Martin’s president says acquisition won’t lead to major changes
SOUTH BEND — More details about the acquisition of Martin’s by SpartanNash were released during a press conference Wednesday morning at the supermarket location on Mayflower Road in South Bend.
Rob Bartels, president and CEO of Martin’s, said employees and customers should not expect any major changes.
“If we had chosen somebody else, then we would be changing wholesale supply and all kinds of things,” Bartels said. “Those things are not happening. The programs we have in the store, the way we get our trucks, the details of business don’t change at all.”
He did say that there will be a return to a private label program. Other notable impacts he described as being “underground.”
“Most of [the changes] will mostly have to do with technology, systems and some methods,” Bartels said. “It does not change what we do. It changes how we do it.”
A deal between Martin’s and SpartanNash, a Grand Rapids company that operates grocery stores, warehouses and commissary, is expected to close Dec. 31, impacting 21 stores across north central Indiana and three stores in Michigan, including the Niles location.
Bartels said all employees were notified of the acquisition Tuesday morning. Between those locations, Martin’s employs about 3,500 people. Bartels said no Martin’s employees will be losing their job in the transition.
The Martin’s name and the Martin’s brand products will also stay in place, along with the Starbucks and Side Door Deli that customers can find inside the store.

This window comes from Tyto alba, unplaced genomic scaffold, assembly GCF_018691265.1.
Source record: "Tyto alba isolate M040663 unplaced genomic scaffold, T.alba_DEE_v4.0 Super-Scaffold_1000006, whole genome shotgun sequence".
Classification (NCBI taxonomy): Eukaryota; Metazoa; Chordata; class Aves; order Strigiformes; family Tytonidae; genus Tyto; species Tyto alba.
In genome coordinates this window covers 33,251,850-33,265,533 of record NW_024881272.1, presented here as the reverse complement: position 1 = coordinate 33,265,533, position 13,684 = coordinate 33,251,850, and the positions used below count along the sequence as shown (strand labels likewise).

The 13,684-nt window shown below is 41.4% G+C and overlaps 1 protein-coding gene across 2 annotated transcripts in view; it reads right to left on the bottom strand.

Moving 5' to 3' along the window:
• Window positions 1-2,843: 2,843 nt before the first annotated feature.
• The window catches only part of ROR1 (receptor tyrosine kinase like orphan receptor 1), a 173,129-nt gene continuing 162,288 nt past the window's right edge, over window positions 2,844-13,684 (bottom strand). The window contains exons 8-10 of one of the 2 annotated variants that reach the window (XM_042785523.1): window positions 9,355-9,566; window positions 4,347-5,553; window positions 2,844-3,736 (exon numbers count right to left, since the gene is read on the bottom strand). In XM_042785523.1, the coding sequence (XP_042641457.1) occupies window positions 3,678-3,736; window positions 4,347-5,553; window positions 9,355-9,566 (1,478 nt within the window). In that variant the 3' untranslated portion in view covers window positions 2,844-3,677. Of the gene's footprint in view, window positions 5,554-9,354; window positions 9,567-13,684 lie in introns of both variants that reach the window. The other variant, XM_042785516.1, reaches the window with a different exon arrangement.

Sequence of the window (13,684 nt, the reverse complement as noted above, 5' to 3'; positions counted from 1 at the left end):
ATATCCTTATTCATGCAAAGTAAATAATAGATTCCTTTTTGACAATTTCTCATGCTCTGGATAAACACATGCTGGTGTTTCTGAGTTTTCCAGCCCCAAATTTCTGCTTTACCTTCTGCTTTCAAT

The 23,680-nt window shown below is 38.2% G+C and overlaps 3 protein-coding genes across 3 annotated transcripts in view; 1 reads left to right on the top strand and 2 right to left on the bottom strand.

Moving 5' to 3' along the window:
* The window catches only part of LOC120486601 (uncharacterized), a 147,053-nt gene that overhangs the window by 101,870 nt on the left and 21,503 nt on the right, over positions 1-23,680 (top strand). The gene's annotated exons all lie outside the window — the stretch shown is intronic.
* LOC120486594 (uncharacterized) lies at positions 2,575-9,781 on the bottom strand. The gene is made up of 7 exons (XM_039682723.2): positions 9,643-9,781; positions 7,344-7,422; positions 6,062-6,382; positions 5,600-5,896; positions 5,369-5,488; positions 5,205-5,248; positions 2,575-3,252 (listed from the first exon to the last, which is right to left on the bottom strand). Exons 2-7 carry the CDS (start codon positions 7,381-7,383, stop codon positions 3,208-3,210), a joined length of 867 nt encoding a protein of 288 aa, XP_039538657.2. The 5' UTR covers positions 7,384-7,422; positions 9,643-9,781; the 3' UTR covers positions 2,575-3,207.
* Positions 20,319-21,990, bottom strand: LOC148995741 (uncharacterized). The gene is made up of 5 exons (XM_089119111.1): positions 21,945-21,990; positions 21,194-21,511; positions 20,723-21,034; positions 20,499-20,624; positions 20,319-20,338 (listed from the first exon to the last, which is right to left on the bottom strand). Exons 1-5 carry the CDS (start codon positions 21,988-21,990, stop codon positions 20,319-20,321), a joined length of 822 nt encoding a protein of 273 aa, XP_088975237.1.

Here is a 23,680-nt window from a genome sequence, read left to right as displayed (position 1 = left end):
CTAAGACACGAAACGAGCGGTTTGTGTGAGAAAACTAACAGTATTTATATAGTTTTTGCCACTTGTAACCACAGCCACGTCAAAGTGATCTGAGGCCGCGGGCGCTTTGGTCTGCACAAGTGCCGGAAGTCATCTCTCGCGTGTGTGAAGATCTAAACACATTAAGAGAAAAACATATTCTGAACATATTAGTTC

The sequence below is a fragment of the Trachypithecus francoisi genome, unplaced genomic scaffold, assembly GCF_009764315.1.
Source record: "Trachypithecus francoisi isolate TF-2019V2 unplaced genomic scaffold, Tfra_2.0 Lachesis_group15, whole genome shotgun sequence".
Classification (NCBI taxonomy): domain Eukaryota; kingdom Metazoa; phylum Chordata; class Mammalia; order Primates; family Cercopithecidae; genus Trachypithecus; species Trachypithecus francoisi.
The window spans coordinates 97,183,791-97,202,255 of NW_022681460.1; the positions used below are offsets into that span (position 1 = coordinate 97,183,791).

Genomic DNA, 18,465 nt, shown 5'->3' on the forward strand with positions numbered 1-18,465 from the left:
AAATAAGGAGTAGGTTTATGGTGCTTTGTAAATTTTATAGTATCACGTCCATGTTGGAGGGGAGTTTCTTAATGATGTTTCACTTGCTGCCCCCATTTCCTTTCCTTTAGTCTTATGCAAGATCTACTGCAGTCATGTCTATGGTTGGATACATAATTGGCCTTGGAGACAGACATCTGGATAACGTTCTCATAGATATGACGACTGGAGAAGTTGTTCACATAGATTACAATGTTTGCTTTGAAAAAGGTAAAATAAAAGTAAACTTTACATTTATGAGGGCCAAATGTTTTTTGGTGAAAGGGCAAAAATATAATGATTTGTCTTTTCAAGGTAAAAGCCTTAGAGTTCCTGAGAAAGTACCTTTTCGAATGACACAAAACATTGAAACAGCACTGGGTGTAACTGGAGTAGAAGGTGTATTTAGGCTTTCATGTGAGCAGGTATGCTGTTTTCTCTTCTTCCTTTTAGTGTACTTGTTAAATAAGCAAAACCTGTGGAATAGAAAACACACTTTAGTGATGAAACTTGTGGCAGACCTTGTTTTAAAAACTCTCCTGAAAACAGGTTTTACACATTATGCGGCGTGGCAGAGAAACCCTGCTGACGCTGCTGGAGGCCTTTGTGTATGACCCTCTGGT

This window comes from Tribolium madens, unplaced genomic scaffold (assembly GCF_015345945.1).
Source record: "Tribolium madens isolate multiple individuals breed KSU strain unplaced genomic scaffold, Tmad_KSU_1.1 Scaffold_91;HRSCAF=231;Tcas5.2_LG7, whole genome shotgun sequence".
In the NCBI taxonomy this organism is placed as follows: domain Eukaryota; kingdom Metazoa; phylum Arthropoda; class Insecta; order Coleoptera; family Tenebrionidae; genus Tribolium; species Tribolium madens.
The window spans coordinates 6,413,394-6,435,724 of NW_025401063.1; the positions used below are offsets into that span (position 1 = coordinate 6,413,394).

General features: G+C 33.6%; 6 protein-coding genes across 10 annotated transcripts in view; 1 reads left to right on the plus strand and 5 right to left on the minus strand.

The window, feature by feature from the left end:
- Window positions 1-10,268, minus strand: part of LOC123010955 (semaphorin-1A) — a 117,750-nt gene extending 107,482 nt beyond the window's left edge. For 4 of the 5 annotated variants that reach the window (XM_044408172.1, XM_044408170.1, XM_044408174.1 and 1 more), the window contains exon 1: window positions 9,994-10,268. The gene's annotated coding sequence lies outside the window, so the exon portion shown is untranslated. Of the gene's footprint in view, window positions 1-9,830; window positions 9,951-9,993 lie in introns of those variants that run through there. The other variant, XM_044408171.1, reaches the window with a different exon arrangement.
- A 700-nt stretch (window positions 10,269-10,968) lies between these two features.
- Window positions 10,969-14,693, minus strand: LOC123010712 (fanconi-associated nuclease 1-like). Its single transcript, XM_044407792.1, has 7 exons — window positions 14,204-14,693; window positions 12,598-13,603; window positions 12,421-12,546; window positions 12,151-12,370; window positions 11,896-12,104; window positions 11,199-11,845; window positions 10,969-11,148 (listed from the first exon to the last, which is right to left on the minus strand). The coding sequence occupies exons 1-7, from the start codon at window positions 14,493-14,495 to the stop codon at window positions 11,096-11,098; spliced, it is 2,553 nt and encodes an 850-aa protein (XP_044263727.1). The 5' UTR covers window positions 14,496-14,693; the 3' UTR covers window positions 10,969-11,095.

“The stuff that is not quite conventional is part of what makes us excellent,” Bartels said. “That is part of what we will continue.”
Bartels declined to say what the price tag on the acquisition was, but said that the decision was not due to financial pressure. When asked why this was the right time for the transition, he described how the acquisition could provide some security for the future.
“One of the things that will remain demanding for retailers in general is the increase in cost curves and gross margin compression,” Bartels said. “It does not take many adjustments to make things demanding. That is the overall main challenge of a business like ours, though nothing about this is urgent or crisis or anything like that.”
As far as Martin’s legacy for giving back to their local communities, Bartels said he expects this to continue as well. He described SpartanNash as company that shares a similar stewardship goals and a drive for customer service.
At the core, Bartels emphasized that the major components of the supermarket chain will remain the same.
“The smooth transition between where we are right now in ownership and where we are in a few weeks is going to be seamless,” Bartels said. “We are taking a tree and planting it in more fertile soil. What this does for our business is it takes it out of small family ownership and nests it within a larger organization.”